Halfords’ shares surge by 20% as popularity of staycations and high car servicing sales lead to upgrade of profit forecast
- Halfords expects underlying pre-tax profits of £80m to £90m this fiscal year
- Autocentres revenues climbed 88.8% and staycation product sales grew 45%
- Coronavirus has made cycling and electric-powered transport more popular
Shares in Halfords soared by nearly a fifth today after the group raised its earnings guidance as it continued to benefit from the British staycation boom and a strong performance by its car servicing division.
The retailer now expects to earn between £80million and £90million in underlying pre-tax profits this fiscal year, compared to previous estimates of £75million.
It made the announcement as it revealed sales jumped by around a fifth in the six months to October against their pre-Covid levels, with revenues in Autocentres climbing 88.8 per cent and staycation products increasing 45 per cent.
Staying home: Halfords’ expects to earn at least £80million in underlying pre-tax profits this fiscal year thanks in part to the pandemic staycation boom
Halfords said the growing trend among customers for domestic holidays, and to be more environmentally and health-conscious, has boosted sales of products such as cycle carriers and roof boxes.
Profits also more than doubled to £64.3million at the Redditch-based firm, which has been one of the standout winners from the pandemic primarily due to the rising popularity of cycling and electric-powered forms of transport.
All areas of the business have witnessed trade boom over the past two years, including its business-to-business, group services and online arms, each of which have seen sales rise by over three-quarters.
The group said the former two divisions had been buoyed by the acquisitions of maintenance firms Universal Tyres, McConechy’s Tyre Services and Tyres on the Drive, helping expand its presence across the UK.
However, cycling sales have only grown modestly despite surging during the first lockdown in 2020 as supply chain problems have caused the firm higher freight costs, lower availability of some bikes and logistical delays.
A shortage of HGV drivers is a core reason behind the logistics issues currently being experienced by the company, along with many other British businesses reliant on sourcing products from overseas.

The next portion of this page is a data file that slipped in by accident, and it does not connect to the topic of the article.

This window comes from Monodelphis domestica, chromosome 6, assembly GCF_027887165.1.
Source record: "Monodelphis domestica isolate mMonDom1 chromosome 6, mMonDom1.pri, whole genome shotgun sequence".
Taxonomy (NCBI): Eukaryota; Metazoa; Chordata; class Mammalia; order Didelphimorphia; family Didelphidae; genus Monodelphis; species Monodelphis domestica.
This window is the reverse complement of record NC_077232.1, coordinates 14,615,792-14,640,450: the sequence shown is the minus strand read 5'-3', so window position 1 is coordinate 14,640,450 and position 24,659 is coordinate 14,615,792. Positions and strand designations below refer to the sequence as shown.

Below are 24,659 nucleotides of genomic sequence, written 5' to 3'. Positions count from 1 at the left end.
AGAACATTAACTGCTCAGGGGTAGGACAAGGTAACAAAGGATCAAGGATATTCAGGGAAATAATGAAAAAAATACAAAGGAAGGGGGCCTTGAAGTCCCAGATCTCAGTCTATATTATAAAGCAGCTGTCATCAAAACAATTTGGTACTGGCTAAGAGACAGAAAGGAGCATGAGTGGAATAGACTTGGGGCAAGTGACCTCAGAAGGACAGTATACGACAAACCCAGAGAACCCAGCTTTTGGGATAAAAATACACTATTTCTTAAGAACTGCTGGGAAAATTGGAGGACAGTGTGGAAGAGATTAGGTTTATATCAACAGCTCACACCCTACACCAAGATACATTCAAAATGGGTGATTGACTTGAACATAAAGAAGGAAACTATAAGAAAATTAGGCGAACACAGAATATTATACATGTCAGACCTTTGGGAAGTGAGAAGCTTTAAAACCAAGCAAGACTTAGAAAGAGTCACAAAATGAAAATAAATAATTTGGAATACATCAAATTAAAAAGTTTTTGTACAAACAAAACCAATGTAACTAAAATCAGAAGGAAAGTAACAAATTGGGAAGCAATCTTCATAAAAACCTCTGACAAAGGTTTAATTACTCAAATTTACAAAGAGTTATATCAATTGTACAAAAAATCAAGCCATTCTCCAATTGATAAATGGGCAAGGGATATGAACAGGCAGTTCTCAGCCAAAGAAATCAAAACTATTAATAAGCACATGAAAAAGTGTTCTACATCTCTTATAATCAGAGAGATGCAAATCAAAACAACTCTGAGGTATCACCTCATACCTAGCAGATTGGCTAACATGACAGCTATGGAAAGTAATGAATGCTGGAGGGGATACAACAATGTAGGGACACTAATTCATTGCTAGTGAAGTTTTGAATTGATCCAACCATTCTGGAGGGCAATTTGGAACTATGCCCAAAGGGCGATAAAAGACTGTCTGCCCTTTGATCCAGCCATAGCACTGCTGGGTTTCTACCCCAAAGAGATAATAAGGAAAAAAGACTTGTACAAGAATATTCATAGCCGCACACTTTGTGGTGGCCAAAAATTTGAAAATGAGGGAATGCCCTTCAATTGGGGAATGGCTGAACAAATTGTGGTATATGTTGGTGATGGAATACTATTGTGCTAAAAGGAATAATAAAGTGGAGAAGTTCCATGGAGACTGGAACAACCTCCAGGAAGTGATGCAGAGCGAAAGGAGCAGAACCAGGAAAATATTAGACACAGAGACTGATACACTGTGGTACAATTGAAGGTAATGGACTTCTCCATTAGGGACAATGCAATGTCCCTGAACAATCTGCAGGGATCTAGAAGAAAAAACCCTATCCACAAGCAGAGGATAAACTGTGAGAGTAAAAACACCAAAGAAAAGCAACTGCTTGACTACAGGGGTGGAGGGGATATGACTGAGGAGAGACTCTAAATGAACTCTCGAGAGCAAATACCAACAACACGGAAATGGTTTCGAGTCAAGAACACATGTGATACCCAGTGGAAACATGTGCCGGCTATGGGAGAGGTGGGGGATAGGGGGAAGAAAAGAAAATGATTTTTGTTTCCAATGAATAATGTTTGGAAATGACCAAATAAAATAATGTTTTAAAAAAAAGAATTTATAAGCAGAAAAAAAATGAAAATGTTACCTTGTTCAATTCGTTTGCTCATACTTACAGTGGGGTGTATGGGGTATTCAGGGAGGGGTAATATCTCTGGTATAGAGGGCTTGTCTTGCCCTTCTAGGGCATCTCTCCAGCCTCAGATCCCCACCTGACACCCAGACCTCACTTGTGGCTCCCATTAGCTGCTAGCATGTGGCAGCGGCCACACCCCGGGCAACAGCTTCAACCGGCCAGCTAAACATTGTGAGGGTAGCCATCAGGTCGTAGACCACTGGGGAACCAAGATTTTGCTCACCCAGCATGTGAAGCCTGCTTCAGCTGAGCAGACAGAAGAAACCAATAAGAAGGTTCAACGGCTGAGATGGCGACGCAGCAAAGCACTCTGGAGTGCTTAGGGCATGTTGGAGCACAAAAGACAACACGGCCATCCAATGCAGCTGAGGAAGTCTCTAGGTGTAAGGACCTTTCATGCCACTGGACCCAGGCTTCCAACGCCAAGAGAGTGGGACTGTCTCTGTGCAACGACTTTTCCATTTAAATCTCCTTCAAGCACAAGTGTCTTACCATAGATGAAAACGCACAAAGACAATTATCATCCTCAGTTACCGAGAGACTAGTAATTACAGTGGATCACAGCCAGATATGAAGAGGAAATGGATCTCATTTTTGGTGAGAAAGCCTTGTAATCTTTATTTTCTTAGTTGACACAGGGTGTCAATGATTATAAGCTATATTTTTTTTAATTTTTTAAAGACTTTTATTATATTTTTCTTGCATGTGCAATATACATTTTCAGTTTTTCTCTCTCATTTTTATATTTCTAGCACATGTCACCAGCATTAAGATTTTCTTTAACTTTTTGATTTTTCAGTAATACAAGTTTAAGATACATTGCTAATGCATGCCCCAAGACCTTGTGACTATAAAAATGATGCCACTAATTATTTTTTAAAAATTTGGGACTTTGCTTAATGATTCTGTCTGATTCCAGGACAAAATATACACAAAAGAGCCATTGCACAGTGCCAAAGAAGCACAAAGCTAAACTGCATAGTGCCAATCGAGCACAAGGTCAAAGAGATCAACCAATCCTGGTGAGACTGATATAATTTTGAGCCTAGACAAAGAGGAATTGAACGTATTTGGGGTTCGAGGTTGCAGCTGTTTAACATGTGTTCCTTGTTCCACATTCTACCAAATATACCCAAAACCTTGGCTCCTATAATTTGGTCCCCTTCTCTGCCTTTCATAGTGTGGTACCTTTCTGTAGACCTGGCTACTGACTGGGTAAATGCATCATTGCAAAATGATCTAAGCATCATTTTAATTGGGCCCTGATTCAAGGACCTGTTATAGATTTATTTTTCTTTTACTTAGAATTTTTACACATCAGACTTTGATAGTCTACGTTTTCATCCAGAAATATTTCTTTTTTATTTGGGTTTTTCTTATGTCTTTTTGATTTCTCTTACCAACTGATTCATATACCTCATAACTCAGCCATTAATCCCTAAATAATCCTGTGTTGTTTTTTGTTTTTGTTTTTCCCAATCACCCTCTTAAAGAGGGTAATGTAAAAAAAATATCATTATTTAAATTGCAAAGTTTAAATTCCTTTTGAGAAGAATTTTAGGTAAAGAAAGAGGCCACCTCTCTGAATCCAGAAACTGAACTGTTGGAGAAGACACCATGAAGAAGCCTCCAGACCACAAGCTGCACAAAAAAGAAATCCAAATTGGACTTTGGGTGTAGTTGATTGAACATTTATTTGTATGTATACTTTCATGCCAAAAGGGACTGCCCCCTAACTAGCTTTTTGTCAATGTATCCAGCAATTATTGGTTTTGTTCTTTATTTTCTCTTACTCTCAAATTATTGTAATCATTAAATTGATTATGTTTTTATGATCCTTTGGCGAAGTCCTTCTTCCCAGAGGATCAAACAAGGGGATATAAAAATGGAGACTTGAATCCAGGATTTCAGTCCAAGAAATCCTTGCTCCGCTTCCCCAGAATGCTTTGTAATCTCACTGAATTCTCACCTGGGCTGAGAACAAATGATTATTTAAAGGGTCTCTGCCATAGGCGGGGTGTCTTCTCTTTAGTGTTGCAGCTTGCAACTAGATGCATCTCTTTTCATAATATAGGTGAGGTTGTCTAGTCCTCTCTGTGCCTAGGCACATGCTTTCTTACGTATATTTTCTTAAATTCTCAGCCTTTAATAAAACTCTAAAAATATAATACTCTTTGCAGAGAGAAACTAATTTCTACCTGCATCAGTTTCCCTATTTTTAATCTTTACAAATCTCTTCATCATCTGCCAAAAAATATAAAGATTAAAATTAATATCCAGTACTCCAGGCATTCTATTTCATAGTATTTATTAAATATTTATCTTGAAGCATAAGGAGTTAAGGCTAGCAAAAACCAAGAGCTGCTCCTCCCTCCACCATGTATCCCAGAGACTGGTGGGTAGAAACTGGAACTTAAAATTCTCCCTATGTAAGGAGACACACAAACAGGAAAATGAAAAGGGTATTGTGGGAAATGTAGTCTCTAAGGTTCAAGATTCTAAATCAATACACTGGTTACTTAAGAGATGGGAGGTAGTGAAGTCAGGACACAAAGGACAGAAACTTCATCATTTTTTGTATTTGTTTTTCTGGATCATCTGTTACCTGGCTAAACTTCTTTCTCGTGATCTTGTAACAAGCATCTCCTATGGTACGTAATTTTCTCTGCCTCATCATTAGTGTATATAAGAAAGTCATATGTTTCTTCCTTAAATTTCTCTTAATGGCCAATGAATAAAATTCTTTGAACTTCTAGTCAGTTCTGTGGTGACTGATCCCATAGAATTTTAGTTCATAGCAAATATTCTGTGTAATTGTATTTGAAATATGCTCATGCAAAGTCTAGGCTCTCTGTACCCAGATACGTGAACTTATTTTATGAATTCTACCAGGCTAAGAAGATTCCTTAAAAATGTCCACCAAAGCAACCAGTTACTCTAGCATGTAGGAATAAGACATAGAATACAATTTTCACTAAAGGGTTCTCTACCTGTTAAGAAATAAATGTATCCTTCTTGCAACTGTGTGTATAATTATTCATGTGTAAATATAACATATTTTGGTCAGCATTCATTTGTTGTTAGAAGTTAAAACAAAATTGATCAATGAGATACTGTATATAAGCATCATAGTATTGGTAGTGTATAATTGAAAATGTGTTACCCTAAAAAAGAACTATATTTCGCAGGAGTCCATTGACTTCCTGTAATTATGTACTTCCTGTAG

To try and offset this, the business is undertaking a massive training scheme involving the upskilling of 24,000 more employees
Halfords remarked. ‘Moving anything around the globe over the last six months has been particularly challenging. Even if goods are manufactured, and a container is found to ship them to the UK, the recent HGV driver shortage has meant that this final leg of the supply chain has been more costly and unreliable.’
Labour shortfalls have also impacted the firm’s garages and HME vans divisions, whose workers were often forced to self-isolate,’ and combined with the high demand, led to lower-than-expected sales.
To try and offset this, the business is undertaking a massive training scheme involving the upskilling of 24,000 more employees and training 2,000 staff to service electric vehicles, like e-bikes and e-scooters.
Supply issues: ‘Moving anything around the globe over the last six months has been particularly challenging,’ Halfords remarked
Halfords admitted that it still expects to be affected by supply chain issues in the future, but said problems are reducing and is optimistic that demand for its goods will remain robust.
Its chief executive Graham Stapleton said: ‘There is good momentum in our existing business, the strategically important area of Motoring Services continues to grow strongly, and our recent acquisitions are all performing well.
‘As a result, despite the challenging trading environment, I am very excited about our future growth prospects.’
Nicholas Hyett, an equity analyst at Hargreaves Lansdown, said Halfords’ performance ‘support our long term belief that Halfords’ mixed online and bricks & mortar offer makes sense in an increasingly digital world.
‘With management increasing focussed on upskilling its workforce to deliver great service as well as good products that fundamental strength should grow. Together with diminished supply chain disruption that bodes well for the second half of the year.’